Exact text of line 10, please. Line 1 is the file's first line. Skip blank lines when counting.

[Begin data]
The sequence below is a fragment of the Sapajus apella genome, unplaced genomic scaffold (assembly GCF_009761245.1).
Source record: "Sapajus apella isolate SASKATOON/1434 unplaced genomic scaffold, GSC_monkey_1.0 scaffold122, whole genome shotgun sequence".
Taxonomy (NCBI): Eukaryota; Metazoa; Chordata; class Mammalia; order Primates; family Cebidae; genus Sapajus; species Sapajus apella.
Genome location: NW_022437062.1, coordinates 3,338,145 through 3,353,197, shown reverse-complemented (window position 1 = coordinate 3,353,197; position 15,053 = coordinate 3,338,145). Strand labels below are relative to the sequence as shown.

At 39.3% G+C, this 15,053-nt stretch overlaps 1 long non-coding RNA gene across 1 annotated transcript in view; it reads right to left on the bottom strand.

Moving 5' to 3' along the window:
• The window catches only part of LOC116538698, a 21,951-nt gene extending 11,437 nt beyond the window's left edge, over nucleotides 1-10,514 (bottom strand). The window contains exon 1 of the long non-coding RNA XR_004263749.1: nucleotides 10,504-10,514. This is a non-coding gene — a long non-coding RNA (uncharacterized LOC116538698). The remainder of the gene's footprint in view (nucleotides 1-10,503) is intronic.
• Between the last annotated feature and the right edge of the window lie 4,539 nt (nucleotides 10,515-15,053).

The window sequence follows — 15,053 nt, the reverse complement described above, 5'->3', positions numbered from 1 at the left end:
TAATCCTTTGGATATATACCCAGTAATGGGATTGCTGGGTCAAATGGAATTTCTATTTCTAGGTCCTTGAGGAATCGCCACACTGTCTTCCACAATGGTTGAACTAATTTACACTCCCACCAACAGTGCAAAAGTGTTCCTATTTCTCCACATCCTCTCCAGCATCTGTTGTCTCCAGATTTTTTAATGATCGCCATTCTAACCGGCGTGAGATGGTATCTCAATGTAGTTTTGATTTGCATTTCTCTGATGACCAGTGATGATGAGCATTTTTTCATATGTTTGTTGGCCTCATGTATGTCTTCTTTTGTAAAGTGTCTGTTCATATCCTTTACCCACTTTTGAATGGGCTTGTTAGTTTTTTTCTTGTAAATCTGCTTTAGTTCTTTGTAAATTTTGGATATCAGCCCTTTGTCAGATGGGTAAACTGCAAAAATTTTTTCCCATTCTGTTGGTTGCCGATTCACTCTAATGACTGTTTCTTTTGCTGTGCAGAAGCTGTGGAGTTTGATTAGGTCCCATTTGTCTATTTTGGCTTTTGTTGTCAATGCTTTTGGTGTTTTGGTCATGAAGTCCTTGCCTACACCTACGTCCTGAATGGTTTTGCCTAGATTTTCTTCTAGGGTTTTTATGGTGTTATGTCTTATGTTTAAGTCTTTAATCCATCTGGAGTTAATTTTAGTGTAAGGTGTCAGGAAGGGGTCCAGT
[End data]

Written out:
TAATCCTTTGGATATATACCCAGTAATGGGATTGCTGGGTCAAATGGAATTTCTATTTCTAGGTCCTTGAGGAATCGCCACACTGTCTTCCACAATGGTTGAACTAATTTACACTCCCACCAACAGTGCAAAAGTGTTCCTATTTCTCCACATCCTCTCCAGCATCTGTTGTCTCCAGATTTTTTAATGATCGCCATTCTAACCGGCGTGAGATGGTATCTCAATGTAGTTTTGATTTGCATTTCTCTGATGACCAGTGATGATGAGCATTTTTTCATATGTTTGTTGGCCTCATGTATGTCTTCTTTTGTAAAGTGTCTGTTCATATCCTTTACCCACTTTTGAATGGGCTTGTTAGTTTTTTTCTTGTAAATCTGCTTTAGTTCTTTGTAAATTTTGGATATCAGCCCTTTGTCAGATGGGTAAACTGCAAAAATTTTTTCCCATTCTGTTGGTTGCCGATTCACTCTAATGACTGTTTCTTTTGCTGTGCAGAAGCTGTGGAGTTTGATTAGGTCCCATTTGTCTATTTTGGCTTTTGTTGTCAATGCTTTTGGTGTTTTGGTCATGAAGTCCTTGCCTACACCTACGTCCTGAATGGTTTTGCCTAGATTTTCTTCTAGGGTTTTTATGGTGTTATGTCTTATGTTTAAGTCTTTAATCCATCTGGAGTTAATTTTAGTGTAAGGTGTCAGGAAGGGGTCCAGT